Step up the pressure until Japan confronts its past

PUBLISHED : Thursday, 24 August, 2006, 12:00am
UPDATED : Thursday, 24 August, 2006, 12:00am

Those among Japan's conservative elite believing objections to their denial of the nation's war record will simply go away need only look at a court ruling in Nanjing yesterday: even symbolic victories are considered worth fighting for by the victims of atrocities committed in the first half of the past century by Japanese soldiers.

In itself, this may not be a wake-up call to the Japanese who do not understand why their nation's paying of billions of dollars in development aid to China, South Korea and other countries invaded is not enough. They must realise that until they stop glossing over Japan's past, the challenges will get louder and more determined.

Nanking massacre survivor Xia Shuqin took her case against two Japanese historians who claimed she made up her account of the slaughter to a court in the city and predictably won. The damages she was awarded are unlikely to be forthcoming and if the ruling is to have any substance, the case will have to be fought in a Japanese court.

Therein lies another problem: of the almost 100 cases for apologies and compensation brought in Japan's courts since the mid-1990s by victims of Japanese aggression, only one succeeded beyond appeal. That case was brought against the same historians by another Chinese woman.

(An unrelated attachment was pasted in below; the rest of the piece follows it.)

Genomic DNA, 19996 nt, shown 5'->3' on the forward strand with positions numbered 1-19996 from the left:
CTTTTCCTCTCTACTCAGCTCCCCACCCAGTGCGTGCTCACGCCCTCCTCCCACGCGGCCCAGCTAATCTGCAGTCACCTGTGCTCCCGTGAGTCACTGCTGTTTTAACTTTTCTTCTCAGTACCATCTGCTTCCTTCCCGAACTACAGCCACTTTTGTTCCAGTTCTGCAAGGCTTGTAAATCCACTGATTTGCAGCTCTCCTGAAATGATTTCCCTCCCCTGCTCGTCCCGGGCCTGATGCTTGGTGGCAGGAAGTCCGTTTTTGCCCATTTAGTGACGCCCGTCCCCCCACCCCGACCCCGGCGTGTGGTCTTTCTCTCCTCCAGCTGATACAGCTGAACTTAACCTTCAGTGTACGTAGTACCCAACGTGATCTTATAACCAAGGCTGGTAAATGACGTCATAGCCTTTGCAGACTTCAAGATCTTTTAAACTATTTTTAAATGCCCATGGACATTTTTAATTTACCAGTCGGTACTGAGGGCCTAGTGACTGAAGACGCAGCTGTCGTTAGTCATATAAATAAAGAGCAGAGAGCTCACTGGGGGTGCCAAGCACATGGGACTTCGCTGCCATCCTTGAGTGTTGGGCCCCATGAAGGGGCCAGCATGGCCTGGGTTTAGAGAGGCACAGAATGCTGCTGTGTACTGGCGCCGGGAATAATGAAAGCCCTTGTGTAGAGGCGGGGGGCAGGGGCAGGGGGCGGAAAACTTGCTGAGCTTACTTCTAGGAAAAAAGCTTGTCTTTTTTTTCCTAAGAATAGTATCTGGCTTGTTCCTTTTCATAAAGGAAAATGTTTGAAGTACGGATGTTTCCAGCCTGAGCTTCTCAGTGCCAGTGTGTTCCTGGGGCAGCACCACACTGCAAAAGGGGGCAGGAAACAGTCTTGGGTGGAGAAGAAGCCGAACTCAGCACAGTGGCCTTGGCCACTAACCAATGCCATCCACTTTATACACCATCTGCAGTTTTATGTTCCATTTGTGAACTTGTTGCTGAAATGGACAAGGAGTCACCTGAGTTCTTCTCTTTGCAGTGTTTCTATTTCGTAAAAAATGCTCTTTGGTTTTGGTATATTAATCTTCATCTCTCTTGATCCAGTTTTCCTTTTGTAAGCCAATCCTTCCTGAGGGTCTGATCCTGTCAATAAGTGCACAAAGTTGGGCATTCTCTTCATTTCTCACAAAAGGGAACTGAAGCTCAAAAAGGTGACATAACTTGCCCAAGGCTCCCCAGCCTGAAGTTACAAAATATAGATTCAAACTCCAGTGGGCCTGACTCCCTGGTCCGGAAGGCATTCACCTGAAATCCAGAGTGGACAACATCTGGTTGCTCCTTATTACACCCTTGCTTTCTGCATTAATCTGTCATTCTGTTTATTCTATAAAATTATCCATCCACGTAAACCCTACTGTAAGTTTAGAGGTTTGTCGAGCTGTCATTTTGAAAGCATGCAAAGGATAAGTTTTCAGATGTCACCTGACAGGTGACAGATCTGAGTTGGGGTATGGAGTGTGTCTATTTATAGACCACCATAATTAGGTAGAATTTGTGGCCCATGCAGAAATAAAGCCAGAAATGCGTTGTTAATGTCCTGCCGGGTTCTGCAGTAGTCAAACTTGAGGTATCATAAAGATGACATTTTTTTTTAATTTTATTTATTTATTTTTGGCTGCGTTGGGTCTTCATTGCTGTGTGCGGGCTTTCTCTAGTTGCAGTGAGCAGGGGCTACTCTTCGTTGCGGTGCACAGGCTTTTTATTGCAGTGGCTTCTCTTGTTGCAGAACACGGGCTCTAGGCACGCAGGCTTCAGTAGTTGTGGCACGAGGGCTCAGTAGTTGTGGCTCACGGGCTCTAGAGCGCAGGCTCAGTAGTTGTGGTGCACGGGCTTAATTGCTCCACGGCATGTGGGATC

There is no guarantee that Ms Xia will succeed in Japanese courts as that country's judges have found a multitude of reasons as to why they should not rule in favour of plaintiffs.

Consistency has been lacking in the rulings, which have generally made a mockery of Japan's claims to have a judiciary independent of the government and respectful of the rule of law. Judges' occasional suggestions that the government apologise to victims have been ignored.

Nationalist politicians like outgoing Prime Minister Junichiro Koizumi, who steadfastly ignores protests against books whitewashing Japan's war history and his visits to the Yasukuni Shrine where soldiers convicted of war crimes are remembered, have no reason to listen. His ruling Liberal Democratic Party has held power uninterrupted for five decades and, due to gerrymandering of political boundaries, is unlikely to lose its grip any time soon.

His successor seems certain to share his views, as the only opposing voice so far in the running, Finance Minister Sadakazu Tanigaki, lags far behind in opinion polls. Such objectors are not rare, though - liberals, mindful of the damage being done to Japan's foreign relations, are increasingly seeking to be heard above the nationalist rhetoric.

Japan has to eventually turn to the example set by Germany after the second world war and compensate victims, shun war criminals and confront its past. Until then, Ms Xia, others like her and Japanese shameful of what their leaders are doing must heighten pressure for justice.